Also, it is quite ironic that those that want to argue that when Jesus said He was coming soon He really meant a long time, turn around and sell a book arguing that Jesus is coming “soon!” Why is that when today’s prophecy prognosticators use the terms “soon” and “quickly” they expect us to understand them to mean just that, but then they turn around and demand that when Jesus uses those terms we are supposed to think “far off” and “later?”

The most important thematic evidence is related to the type of coming discussed previously. This is obviously a coming in judgment and involves the Lord Jesus Christ bringing His recompense with Him. But how this helps determine the the timing of the writing is when we discover exactly who was the receiving party of His judgment. There are several clues throughout the Revelation and one that is often overlooked but is quite obvious. This was discussed perviously in our discussion of Armageddon and is found in Revelation 16.

4The third angel poured out his bowl into the rivers and the springs of water, and they became blood. 5And I heard the angel in charge of the waters[a] say,

“Just are you, O Holy One, who is and who was,
for you brought these judgments.
6For they have shed the blood of saints and prophets,
and you have given them blood to drink.
It is what they deserve!”

7And I heard the altar saying,

“Yes, Lord God the Almighty,
true and just are your judgments!”

So, who has shed the blood of saints and prophets? And who was told they would receive a judgment as a result? The answer lies in Matthew 23.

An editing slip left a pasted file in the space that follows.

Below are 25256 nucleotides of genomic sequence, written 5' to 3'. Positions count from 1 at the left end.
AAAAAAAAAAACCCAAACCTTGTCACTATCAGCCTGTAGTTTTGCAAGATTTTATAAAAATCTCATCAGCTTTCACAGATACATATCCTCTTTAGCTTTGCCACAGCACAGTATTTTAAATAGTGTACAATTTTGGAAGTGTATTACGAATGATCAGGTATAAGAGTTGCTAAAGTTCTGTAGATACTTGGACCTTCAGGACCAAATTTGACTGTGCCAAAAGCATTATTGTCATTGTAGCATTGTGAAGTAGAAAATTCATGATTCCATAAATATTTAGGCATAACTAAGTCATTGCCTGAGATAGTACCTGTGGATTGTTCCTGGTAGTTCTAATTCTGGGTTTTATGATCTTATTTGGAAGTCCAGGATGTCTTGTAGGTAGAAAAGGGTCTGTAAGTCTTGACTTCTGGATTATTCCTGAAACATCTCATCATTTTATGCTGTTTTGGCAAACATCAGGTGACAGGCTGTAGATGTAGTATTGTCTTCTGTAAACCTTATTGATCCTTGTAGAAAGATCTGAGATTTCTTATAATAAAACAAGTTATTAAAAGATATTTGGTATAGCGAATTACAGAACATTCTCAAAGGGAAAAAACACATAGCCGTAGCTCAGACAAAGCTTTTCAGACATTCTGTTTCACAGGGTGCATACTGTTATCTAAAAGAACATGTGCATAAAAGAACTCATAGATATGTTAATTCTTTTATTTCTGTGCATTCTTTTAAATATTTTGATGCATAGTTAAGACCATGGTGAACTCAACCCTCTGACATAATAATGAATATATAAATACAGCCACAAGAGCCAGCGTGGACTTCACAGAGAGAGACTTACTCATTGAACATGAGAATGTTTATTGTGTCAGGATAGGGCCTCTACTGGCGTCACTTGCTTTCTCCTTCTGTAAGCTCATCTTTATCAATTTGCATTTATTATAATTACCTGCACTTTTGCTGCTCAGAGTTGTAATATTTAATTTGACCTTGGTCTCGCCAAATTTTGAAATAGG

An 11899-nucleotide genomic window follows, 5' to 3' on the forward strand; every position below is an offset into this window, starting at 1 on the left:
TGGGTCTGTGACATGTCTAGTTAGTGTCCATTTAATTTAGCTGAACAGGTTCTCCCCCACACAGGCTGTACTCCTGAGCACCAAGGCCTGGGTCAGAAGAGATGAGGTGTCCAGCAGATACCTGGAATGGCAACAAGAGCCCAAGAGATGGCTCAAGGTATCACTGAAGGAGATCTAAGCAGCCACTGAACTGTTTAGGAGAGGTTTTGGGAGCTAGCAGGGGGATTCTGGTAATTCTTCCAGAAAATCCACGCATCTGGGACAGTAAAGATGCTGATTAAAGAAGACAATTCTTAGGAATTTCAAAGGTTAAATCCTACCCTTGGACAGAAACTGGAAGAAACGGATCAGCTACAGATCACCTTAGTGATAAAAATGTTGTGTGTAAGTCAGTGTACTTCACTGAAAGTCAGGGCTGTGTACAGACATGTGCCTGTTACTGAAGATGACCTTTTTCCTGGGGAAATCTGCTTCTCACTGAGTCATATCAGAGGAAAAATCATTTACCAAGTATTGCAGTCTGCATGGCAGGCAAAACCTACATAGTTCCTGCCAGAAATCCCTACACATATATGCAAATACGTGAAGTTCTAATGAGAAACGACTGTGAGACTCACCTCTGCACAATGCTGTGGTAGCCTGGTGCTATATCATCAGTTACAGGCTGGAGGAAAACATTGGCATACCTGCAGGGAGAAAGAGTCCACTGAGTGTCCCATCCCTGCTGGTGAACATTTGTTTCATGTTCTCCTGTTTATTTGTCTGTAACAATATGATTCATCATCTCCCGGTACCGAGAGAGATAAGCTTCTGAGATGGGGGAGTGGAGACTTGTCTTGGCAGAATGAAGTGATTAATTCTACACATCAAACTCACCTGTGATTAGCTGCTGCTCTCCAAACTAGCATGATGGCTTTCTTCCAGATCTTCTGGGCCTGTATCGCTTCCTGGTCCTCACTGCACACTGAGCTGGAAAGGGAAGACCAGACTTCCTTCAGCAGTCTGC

Matt 23:29 “Woe to you, scribes and Pharisees, hypocrites! For you build the tombs of the prophets and decorate the monuments of the righteous, 30saying, ‘If we had lived in the days of our fathers, we would not have taken part with them in shedding the blood of the prophets.’ 31Thus you witness against yourselves that you are sons of those who murdered the prophets. 32 Fill up, then, the measure of your fathers. 33You serpents, you brood of vipers, how are you to escape being sentenced to hell? 34 Therefore I send you prophets and wise men and scribes, some of whom you will kill and crucify, and some you will flog in your synagogues and persecute from town to town, 35so that on you may come all the righteous blood shed on earth, from the blood of innocent Abel to the blood of Zechariah the son of Barachiah, whom you murdered between the sanctuary and the altar. 36Truly, I say to you, all these things will come upon this generation.

Here we are shown who it is that is guilty of killing the saints and prophets and also who was to receive a just judgment as a result of those actions. Previous in Matthew we are told a parable about a man who sent his servants to invite others to a banquet. Those invited guest persecuted and even killed the messengers. We are also told of a vineyard owner whose workers killed his servants and even his own son that he sent to them. In both instances we are told the Jewish leaders realized He was talking about them!

This connection is clear. This righteous judgment is connected to the Lord’s coming in judgment and must refer to the events that unfolded in 70AD. This must place the dating of the writing of the book before those events!

In the next post we will deal with the other three forms of Internal Evidence.

  • Historical Evidence
  • Symbolic Evidence
  • Biblical Similarity Evidence

2 Responses to “Revealing Revelation – The Early Date Theory Part 1”

  1. 1 PP2: References « Dave's Bible Study Group: Minneapolis
  2. 2 Revelation Chapter 17 (Part 1: Verses 1-6) « Pursuing Truth at 2909 (Minneapolis)